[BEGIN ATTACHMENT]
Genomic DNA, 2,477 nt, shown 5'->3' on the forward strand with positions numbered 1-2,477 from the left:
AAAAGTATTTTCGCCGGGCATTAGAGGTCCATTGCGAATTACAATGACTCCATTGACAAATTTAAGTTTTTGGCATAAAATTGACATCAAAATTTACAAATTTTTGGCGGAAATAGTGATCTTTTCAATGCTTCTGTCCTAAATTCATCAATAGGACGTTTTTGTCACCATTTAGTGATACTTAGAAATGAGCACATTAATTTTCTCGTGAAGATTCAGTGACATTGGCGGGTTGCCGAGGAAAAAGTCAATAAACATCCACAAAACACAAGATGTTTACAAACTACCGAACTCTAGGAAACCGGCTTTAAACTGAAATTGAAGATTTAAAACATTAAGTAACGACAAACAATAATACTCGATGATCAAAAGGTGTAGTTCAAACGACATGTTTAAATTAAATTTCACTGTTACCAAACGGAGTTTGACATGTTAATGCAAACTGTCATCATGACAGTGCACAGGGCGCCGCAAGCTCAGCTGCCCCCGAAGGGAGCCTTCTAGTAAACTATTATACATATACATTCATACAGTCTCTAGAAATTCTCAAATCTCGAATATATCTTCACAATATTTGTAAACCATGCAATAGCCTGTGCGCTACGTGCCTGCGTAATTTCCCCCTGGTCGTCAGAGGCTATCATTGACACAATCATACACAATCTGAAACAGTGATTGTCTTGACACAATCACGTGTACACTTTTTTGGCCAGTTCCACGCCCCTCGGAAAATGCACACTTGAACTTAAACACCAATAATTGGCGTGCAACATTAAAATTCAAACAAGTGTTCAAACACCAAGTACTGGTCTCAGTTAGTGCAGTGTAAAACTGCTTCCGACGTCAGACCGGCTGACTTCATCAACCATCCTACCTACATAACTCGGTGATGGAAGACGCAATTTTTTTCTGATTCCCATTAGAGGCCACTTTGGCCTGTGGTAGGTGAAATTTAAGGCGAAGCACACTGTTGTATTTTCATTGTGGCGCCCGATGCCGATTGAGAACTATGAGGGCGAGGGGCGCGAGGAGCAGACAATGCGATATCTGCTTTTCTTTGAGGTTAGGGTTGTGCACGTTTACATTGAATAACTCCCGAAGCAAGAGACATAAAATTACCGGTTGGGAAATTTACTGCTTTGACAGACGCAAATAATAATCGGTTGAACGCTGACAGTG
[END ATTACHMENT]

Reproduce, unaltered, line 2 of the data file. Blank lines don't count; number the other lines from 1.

AAAAGTATTTTCGCCGGGCATTAGAGGTCCATTGCGAATTACAATGACTCCATTGACAAATTTAAGTTTTTGGCATAAAATTGACATCAAAATTTACAAATTTTTGGCGGAAATAGTGATCTTTTCAATGCTTCTGTCCTAAATTCATCAATAGGACGTTTTTGTCACCATTTAGTGATACTTAGAAATGAGCACATTAATTTTCTCGTGAAGATTCAGTGACATTGGCGGGTTGCCGAGGAAAAAGTCAATAAACATCCACAAAACACAAGATGTTTACAAACTACCGAACTCTAGGAAACCGGCTTTAAACTGAAATTGAAGATTTAAAACATTAAGTAACGACAAACAATAATACTCGATGATCAAAAGGTGTAGTTCAAACGACATGTTTAAATTAAATTTCACTGTTACCAAACGGAGTTTGACATGTTAATGCAAACTGTCATCATGACAGTGCACAGGGCGCCGCAAGCTCAGCTGCCCCCGAAGGGAGCCTTCTAGTAAACTATTATACATATACATTCATACAGTCTCTAGAAATTCTCAAATCTCGAATATATCTTCACAATATTTGTAAACCATGCAATAGCCTGTGCGCTACGTGCCTGCGTAATTTCCCCCTGGTCGTCAGAGGCTATCATTGACACAATCATACACAATCTGAAACAGTGATTGTCTTGACACAATCACGTGTACACTTTTTTGGCCAGTTCCACGCCCCTCGGAAAATGCACACTTGAACTTAAACACCAATAATTGGCGTGCAACATTAAAATTCAAACAAGTGTTCAAACACCAAGTACTGGTCTCAGTTAGTGCAGTGTAAAACTGCTTCCGACGTCAGACCGGCTGACTTCATCAACCATCCTACCTACATAACTCGGTGATGGAAGACGCAATTTTTTTCTGATTCCCATTAGAGGCCACTTTGGCCTGTGGTAGGTGAAATTTAAGGCGAAGCACACTGTTGTATTTTCATTGTGGCGCCCGATGCCGATTGAGAACTATGAGGGCGAGGGGCGCGAGGAGCAGACAATGCGATATCTGCTTTTCTTTGAGGTTAGGGTTGTGCACGTTTACATTGAATAACTCCCGAAGCAAGAGACATAAAATTACCGGTTGGGAAATTTACTGCTTTGACAGACGCAAATAATAATCGGTTGAACGCTGACAGTG